Thile owns two mandolins made by famed builder Lloyd Loar. On the album he favored an F5 made on February 18, 1924. Photo by David Andrako
Tonight you’re playing in Glasgow, Scotland. In the documentary How to Grow a Band, that was the city where you were heckled rather brutally. Since that tour, have European audiences grown to appreciate your brand of American music?
Thile: We’re steeped in American music, because we are from here, but we aren’t consciously donning the mantle of traditional music or anything like that. First and foremost, our duty and responsibility is to the music—just playing music. We’re trying desperately to contribute meaningful music, and I think as we grow as a band, we’re getting closer. We’re able to strip away some of the artifice and some of the pretense, because we had big ideas when we started the band and sometimes we would let our big ideas get in the way of what we actually had to say.
We’re not bringing five personal agendas to the band anymore, nor do we have a unified band agenda. I think at this point, the five of us simply love music. We want to be able to do for other people who love music what the love for music has done for us. That’s the only thing that’s important to us at this point, whereas when the band started, it was almost like we wanted to show people things. Now when we put out a record, it’s more like the work of the record can begin and people can start participating in this music with us.
We hope they enjoy it as much as we’ve enjoyed making it, and when people come to a show, to me, everything is coming to fruition with us playing this music for the people in the room. No longer do we feel like we’re showing them something. It’s like, we are going to have a moment together, and moments together are so rare these days. You guys are here, the show is going to be different because you are here, you are a part of the show, and you are a part of the band right now. I think that’s what Punch Brothers is about now. Punch Brothers used to be about Punch Brothers, and now it’s about music and people who love music.
How did you connect with T Bone Burnett?
Eldridge: I guess we met T Bone about four years ago, and there were various connections with guys in the band before that. We just got on with T Bone really well. Everybody who works with T Bone, loves T Bone. There’s no one better at making you feel more comfortable when you are trying to do the very difficult and daunting thing of recording and making a record. There’s so much stress and anxiety that goes into making a record, and a lot of times that can have a negative impact on what winds up getting produced. To work with T Bone is just to feel really safe and trusted. It’s like this warm blanket, and you can get in there and do what it is you’ve been working on without worrying about how it’s going to turn out.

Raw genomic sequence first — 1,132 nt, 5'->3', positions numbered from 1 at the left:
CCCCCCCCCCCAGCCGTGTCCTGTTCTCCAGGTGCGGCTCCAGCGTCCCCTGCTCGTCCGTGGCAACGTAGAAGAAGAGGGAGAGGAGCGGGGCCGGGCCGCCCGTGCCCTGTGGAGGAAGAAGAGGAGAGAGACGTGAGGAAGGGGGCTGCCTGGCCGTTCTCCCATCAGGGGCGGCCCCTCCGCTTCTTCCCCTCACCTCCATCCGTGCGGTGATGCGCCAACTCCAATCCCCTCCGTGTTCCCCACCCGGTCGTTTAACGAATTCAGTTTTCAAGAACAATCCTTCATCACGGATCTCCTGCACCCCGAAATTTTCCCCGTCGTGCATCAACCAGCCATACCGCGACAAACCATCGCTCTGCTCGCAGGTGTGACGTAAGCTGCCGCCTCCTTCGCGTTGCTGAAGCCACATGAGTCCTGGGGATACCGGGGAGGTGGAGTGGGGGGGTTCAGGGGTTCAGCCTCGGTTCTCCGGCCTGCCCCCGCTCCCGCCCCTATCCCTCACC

It seems that T Bone gets dramatic results without being heavy-handed.
Thile: The reason for that is that T Bone isn’t about T Bone. T Bone is about the music he is working on, and bringing it back to the agenda concept, he just doesn’t have a personal agenda. Music is his agenda, and the propagation of music that he likes is his agenda. In an effort to perfect something, musicians are apt to squeeze all the life out of it. One of T Bone’s greatest contributions to this record was making sure that we didn’t sail past the realization of our own goals.
Was it his idea to bring in the drums?
Eldridge: Yeah, it was. Can I tell a funny story? Paul [Kowert, the band’s bassist], Thile, and I walked to a place across the street to get some coffee and sandwiches to fuel up for the day. As we walked back to the studio, I remember Thile said, “You know, there is just one thing about Punch Brothers. I don’t think we’re ever going to have drums on a record.” Later that morning we were cutting “Magnet.” We had been playing that song live and kind of had a vibe going for it, but T Bone was in there and said, “You know guys, this is really good, but I just think we ought to call [drummer] Jay Bellerose, he’s in town.”
Thile: And we knew and loved Jay.
Eldridge: Jay was actually one of the drummers in [Burnett’s] Speaking Clock Revue, so we all admired him for so long. He is so sensitive—one of the only drummers I can think of who doesn’t act like a drummer. He really interacts with the other musicians he is playing with, rather than being like a dictator.
Thile: Yes, he is not trying to assume a higher rhythmic responsibility in any given ensemble. He will take as much as he needs to, and that’s rare with any musician.Eldridge: So Jay came in and we started playing this song and it was like okay, there’s the song. I liked it before, but now I really like it. We all just kind of had to eat our hats. [Laughs].
The band rips through a pair of more traditional cuts from The Phosphorescent Blues during a recent appearance on A Prairie Home Companion, which was hosted by Chris Thile.